Recently, we learned that the 2020 GMC Sierra 1500 diesel had earned an EPA rating of 23/30/26 mpg (city/highway/combined). Granted, that figure drops a bit if you choose the 4×4 version, but still. It seems like only yesterday that we were cheering midsize pickup trucks for finally cresting 30 mpg highway. The fact that a full-size pickup truck is already just as efficient is genuinely impressive.
Compare the 2020 Sierra 1500 diesel to the 2010 lineup, and that 30-mpg-highway figure stands out even more. Back then, the most fuel-efficient Sierra 1500 you could buy was the short-lived hybrid model that was rated at a mere 22 mpg highway. Heck, the 2.4-liter version of the 2010 Toyota Corolla is slightly less fuel-efficient than the 2020 Sierra 1500 diesel. A decade sure does make a difference.
If you though GMC might have sacrificed power to boost fuel economy, don’t worry. The 3.0-liter inline-six that the Sierra shares with the Chevrolet Colorado is paired with a 10-speed automatic and is good for 277 hp and 460 lb-ft of torque. More importantly, peak torque is available from 1,500 rpm. If you want grunt, this all-aluminum engine’s got it.
That said, if you need to tow more than 10,000 lbs, you’ll need to skip the diesel in favor of the 6.2-liter gasoline V8. The Sierra 1500 maxes out at 9,100 lbs, while its competitors at Ford and Ram can tow considerably more. If you don’t necessarily need to tow 12,000 lbs, though, it’s definitely worth taking a closer look at the GMC because whatever you decide to pull behind you, the Sierra 1500 tows it well.
The automatically applied parking brake, for example, means you don’t have to worry about the truck rolling back while you’re trying to hook up a trailer. And thanks to the 15-angle camera system, everything about hooking up, backing up, and driving becomes significantly easier.
With 8,000 lbs in tow, the Sierra 1500 diesel ended up being surprisingly easy to drive. It’s not exactly quick, but it’s quick enough. There’s also enough torque to make steep grades a non-issue. Perhaps more importantly, the truck felt stable and predictable, even on winding mountain roads. It’s always important to stay alert while towing, but it was nice to not feel like we were constantly fighting to keep the trailer under control.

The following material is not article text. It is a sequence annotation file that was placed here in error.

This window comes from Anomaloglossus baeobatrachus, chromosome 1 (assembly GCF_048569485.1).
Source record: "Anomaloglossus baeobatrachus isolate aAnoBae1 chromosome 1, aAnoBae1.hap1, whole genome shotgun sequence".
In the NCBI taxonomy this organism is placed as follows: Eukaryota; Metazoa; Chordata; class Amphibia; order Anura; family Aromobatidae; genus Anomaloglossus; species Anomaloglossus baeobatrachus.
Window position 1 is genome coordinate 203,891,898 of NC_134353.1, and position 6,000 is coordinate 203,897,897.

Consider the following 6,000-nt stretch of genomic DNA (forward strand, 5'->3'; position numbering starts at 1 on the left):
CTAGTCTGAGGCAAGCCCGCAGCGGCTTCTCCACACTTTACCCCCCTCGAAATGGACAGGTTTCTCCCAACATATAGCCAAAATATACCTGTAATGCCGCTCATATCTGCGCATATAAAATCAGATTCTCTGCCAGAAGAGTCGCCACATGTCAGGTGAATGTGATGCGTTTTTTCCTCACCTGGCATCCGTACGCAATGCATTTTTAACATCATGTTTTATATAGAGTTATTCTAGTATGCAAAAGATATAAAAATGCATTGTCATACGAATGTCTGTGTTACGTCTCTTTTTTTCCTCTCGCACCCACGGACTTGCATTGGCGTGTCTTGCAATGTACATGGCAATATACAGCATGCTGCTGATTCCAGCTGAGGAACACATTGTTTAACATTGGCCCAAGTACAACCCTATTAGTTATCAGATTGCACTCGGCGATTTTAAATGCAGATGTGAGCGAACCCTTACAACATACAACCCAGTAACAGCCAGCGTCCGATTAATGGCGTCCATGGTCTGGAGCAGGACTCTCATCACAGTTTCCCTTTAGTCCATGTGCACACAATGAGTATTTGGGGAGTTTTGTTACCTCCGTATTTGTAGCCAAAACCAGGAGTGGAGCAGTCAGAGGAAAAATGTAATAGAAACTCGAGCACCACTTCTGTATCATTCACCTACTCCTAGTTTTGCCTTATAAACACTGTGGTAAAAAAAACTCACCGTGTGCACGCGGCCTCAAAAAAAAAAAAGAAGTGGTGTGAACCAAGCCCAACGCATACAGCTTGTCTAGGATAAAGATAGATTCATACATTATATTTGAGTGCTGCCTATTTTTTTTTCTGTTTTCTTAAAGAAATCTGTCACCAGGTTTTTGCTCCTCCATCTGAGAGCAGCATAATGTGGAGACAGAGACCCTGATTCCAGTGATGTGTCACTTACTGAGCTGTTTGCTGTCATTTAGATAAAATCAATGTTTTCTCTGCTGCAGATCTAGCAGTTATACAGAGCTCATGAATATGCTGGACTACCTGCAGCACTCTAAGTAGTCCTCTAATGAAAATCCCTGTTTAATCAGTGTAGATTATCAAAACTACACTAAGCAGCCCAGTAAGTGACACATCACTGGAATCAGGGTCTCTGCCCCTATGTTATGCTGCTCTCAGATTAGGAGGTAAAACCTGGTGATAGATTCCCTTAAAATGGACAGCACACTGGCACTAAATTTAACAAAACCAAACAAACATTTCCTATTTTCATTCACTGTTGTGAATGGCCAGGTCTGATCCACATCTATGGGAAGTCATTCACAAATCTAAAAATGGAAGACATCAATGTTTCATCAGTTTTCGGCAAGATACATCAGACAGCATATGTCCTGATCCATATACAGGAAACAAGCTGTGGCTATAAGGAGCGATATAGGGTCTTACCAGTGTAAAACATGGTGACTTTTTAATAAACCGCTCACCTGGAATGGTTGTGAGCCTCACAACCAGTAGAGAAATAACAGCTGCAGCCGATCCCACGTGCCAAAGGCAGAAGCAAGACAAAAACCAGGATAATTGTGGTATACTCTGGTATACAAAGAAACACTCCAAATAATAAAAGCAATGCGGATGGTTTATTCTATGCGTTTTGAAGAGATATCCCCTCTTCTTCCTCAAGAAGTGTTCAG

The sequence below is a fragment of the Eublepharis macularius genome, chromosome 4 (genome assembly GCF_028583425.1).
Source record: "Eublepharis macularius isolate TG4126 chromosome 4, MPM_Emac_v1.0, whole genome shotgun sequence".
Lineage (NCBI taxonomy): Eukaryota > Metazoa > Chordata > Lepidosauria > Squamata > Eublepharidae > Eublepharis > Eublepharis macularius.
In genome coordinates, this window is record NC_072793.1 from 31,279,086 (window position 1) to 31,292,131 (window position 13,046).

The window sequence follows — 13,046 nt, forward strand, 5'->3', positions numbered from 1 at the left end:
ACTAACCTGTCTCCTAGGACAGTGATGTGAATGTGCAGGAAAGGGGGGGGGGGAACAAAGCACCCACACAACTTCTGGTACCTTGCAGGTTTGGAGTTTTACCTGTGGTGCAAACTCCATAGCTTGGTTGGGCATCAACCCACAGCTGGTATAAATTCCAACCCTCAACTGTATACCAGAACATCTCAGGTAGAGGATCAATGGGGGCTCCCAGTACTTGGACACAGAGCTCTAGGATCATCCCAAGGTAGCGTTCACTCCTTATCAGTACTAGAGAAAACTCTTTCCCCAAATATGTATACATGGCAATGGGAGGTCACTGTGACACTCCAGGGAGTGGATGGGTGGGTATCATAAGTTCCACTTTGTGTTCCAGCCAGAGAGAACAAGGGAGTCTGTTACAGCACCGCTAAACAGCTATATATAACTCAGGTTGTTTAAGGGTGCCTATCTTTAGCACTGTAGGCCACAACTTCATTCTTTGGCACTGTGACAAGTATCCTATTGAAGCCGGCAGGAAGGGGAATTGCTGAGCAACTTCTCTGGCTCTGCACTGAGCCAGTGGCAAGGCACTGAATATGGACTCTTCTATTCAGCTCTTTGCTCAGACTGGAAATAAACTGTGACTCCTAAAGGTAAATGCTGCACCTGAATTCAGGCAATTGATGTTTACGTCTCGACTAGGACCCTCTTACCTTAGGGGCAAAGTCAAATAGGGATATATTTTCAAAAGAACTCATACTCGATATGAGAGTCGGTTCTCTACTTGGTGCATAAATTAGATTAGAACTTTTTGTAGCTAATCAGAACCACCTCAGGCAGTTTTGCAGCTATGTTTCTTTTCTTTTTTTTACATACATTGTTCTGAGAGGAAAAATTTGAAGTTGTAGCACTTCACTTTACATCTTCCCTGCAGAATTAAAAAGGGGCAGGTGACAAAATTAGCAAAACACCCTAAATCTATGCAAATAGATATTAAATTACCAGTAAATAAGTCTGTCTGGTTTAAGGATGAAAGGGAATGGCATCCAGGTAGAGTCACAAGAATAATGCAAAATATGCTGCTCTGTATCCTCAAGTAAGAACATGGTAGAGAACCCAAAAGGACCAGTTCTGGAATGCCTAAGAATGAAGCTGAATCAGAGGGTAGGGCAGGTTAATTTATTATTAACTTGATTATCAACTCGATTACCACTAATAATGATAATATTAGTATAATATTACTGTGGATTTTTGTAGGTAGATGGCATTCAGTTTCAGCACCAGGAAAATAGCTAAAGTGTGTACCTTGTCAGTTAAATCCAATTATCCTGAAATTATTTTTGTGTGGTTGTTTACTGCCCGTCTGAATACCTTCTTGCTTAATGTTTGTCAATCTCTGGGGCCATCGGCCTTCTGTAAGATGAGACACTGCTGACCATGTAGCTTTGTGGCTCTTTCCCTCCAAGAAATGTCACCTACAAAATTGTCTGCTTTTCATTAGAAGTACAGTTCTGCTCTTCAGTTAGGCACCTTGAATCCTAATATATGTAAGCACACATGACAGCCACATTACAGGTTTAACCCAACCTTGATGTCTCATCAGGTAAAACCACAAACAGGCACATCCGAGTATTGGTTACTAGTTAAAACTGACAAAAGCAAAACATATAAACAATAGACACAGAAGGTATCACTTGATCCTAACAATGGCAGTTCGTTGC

Traditionally, opting for the diesel engine meant you were forced to put up with a louder, more rattly engine in exchange for better fuel economy and a mountain of torque. For perhaps the first time ever, though, that’s not the case. Unless you count the Silverado 1500 with the same engine. Not only is it smooth and quiet, but we’d also be willing to bet most passengers would have no idea they were in a diesel truck. Heck, most drivers probably wouldn’t realize it either unless you told them.
AT4 or Denali?
You’ll be able to add the diesel engine to several different versions of the Sierra 1500, but if we had to pick our money would probably go towards the AT4. You won’t be chasing down Ford F-150 Raptors in the Sierra 1500 AT4, but as we experienced in the off-road portion of our drive, the AT4 can still splash through mud and crawl up rocks pretty darn well. That’s partly due to the AT4 package coming with a 2.0-inch factory lift and all-terrain tires, but the two-speed transfer case, locking rear differential, and off-road shocks certainly helped.
From an aesthetic point of view, we also prefer the AT4’s dark, chrome-free exterior to the Denali, despite the Denali name having more prestige. And while the Denali is a bit more luxurious, the Sierra AT4 didn’t feel like as big of a step down as we expected. It’s not like the Denali is uncomfortable or feels cheap. We’d just prefer to see GMC bump up the base price another $5,000 or so and add higher quality, more luxurious materials to take on the high-end versions of the new Ram. Then again, there’s a reason journalists rarely go on to become product planners.
Overall, though, we came away impressed with the Sierra’s new diesel engine. For the same price as a 6.2-liter V8 Sierra, you get better fuel economy but don’t have to sacrifice much in terms of towing capacity or refinement. At least for now, we’ll call that a win.